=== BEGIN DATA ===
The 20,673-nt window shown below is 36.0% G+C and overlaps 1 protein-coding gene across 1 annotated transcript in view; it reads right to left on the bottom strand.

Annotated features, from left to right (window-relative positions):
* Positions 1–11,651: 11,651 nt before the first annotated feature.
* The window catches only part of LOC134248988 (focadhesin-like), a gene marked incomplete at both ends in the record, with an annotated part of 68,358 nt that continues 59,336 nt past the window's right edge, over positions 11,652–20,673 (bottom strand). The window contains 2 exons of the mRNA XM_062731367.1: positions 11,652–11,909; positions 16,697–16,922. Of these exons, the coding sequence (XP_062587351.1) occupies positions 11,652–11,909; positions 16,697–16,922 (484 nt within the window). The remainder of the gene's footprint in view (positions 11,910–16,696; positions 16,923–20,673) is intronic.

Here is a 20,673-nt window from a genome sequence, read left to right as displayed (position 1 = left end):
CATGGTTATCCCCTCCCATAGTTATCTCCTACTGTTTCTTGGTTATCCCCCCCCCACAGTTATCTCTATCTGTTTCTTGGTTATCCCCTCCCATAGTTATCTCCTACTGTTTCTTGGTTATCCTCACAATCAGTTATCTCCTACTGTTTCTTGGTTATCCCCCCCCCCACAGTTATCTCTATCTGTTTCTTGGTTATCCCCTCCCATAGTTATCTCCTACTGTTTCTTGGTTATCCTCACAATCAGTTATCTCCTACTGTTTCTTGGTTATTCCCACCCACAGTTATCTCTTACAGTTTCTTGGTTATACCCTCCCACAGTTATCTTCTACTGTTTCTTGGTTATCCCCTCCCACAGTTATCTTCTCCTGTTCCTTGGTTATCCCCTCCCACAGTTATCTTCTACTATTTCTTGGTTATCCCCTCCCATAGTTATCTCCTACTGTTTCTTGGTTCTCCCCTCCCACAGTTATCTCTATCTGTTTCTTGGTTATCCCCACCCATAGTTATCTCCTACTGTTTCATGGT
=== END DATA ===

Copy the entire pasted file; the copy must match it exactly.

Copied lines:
The 20,673-nt window shown below is 36.0% G+C and overlaps 1 protein-coding gene across 1 annotated transcript in view; it reads right to left on the bottom strand.

Annotated features, from left to right (window-relative positions):
* Positions 1–11,651: 11,651 nt before the first annotated feature.
* The window catches only part of LOC134248988 (focadhesin-like), a gene marked incomplete at both ends in the record, with an annotated part of 68,358 nt that continues 59,336 nt past the window's right edge, over positions 11,652–20,673 (bottom strand). The window contains 2 exons of the mRNA XM_062731367.1: positions 11,652–11,909; positions 16,697–16,922. Of these exons, the coding sequence (XP_062587351.1) occupies positions 11,652–11,909; positions 16,697–16,922 (484 nt within the window). The remainder of the gene's footprint in view (positions 11,910–16,696; positions 16,923–20,673) is intronic.

Here is a 20,673-nt window from a genome sequence, read left to right as displayed (position 1 = left end):
CATGGTTATCCCCTCCCATAGTTATCTCCTACTGTTTCTTGGTTATCCCCCCCCCACAGTTATCTCTATCTGTTTCTTGGTTATCCCCTCCCATAGTTATCTCCTACTGTTTCTTGGTTATCCTCACAATCAGTTATCTCCTACTGTTTCTTGGTTATCCCCCCCCCCACAGTTATCTCTATCTGTTTCTTGGTTATCCCCTCCCATAGTTATCTCCTACTGTTTCTTGGTTATCCTCACAATCAGTTATCTCCTACTGTTTCTTGGTTATTCCCACCCACAGTTATCTCTTACAGTTTCTTGGTTATACCCTCCCACAGTTATCTTCTACTGTTTCTTGGTTATCCCCTCCCACAGTTATCTTCTCCTGTTCCTTGGTTATCCCCTCCCACAGTTATCTTCTACTATTTCTTGGTTATCCCCTCCCATAGTTATCTCCTACTGTTTCTTGGTTCTCCCCTCCCACAGTTATCTCTATCTGTTTCTTGGTTATCCCCACCCATAGTTATCTCCTACTGTTTCATGGT